The town continues to manage EAB in our active parks and on the road allowance, and has successfully treated over 3,800 ash trees, which are still healthy, with the bio insecticide TreeAzin to save them from the destructive insect.

To get information about the town’s EAB management program, visit the trees and woodlands page.

EAB facts:

EAB is a highly destructive insect originating from Asia that preys on ash trees.
It was first discovered in Canada in 2002 and discovered in Oakville in 2008.
During the relatively short time that EAB has been in North American, it has built up its populations to damaging levels and is believed to have killed in excess of 20 million trees in the U.S. and Canada.
The EAB larvae feed on the soft tissue underneath the bark of the tree, preventing the movement of water and nutrients and resulting in the death of the tree.
Typically, within six years of an infestation arriving in a woodlot, more than 99 per cent of the ash trees will have been killed.

More information on EAB can be found on the Natural Resources Canada website.


Sign up for the town’s RSS feeds

to get information delivered right to your desktop.

Continue reading: 

Town continues ash tree removals from EAB-infested woodlands

Council approves Fire Master Plan

Monday, November 21, 2016 – for immediate release

Council approves Fire Master Plan

On November 14, 2016, Council approved a Fire Master Plan that will ensure Oakville’s fire services will meet the future needs of the growing community. The plan will guide the delivery of fire protection and emergency services over the next ten and fifteen years.

“The safety of our community is of utmost importance,” said Mayor Rob Burton. “With this plan in place, residents can be assured that the Oakville Fire department will continue to provide an exceptional level of service as our community expands.”

The Fire Master Plan includes an assessment of all operations and divisions within the Oakville Fire department including fire stations and trucks, staffing, apparatus and equipment, fire prevention and public education programs, communications and emergency planning.

Included in the plan’s 43 recommendations is the addition of a new station (Station 8) near the intersection of Bronte Road and Pine Glen Road and the future relocation of Station 9 from its current location on Neyagawa Boulevard closer to the intersection of Burnhamthorpe Road and Sixth Line. These recommendations are aimed at addressing the growth of new neighbourhoods in North Oakville as well as increased development in existing areas of town.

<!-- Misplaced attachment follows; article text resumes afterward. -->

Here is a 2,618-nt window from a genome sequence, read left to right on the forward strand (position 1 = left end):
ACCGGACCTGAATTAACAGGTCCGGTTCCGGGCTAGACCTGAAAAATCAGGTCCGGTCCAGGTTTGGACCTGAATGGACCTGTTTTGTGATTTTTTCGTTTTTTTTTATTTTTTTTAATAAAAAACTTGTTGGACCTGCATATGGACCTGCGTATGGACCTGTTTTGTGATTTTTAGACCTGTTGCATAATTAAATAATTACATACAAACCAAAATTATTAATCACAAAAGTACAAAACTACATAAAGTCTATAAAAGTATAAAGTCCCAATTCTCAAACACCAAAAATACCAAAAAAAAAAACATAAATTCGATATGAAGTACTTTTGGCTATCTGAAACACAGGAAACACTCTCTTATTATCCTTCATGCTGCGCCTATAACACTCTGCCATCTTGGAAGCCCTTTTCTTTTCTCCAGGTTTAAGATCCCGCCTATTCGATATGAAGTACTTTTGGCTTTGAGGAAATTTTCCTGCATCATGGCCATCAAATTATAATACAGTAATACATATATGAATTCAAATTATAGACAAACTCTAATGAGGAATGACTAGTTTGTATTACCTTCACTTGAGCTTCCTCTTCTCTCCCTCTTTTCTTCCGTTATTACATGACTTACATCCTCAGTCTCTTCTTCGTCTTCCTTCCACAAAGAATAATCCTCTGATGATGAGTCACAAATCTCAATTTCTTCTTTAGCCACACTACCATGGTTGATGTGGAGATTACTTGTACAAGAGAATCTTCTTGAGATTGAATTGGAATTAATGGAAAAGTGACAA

The Fire Master Plan was developed based on stakeholder and public input, community needs as well as current research and best practice. It includes strategies and recommendations that are consistent with the master planning processes outlined by the Office of the Fire Marshal and the Emergency Management, Ontario (OFMEM).

“Our focus is reducing fires and safety risks by optimizing three lines of defense – public education and prevention, safety standards and enforcement and emergency response,” said Fire Chief, Brian Durdin. “It’s a proactive strategy that helps keep the community safe, and helps manage the cost of fire suppression services.”

For more information, visit the Fire Master Plan page.


Sign up for the town’s RSS feeds

to get information delivered right to your desktop.

Continue reading:

Council approves Fire Master Plan

Pokémon GO while visiting Burlington

Have you heard about Pokémon GO?  We kid, even if you would never play Pokémon GO, chances are you’ve heard of it.  I have to admit that while I wasn’t an early adapter who managed to download it before it was available in … Continue reading →

The post Pokémon GO while visiting Burlington appeared first on Tourism Burlington.

View original – 

Pokémon GO while visiting Burlington

Town Council declares Ward 2 Town Councillor seat vacant

Wednesday, November 18, 2015 – for immediate release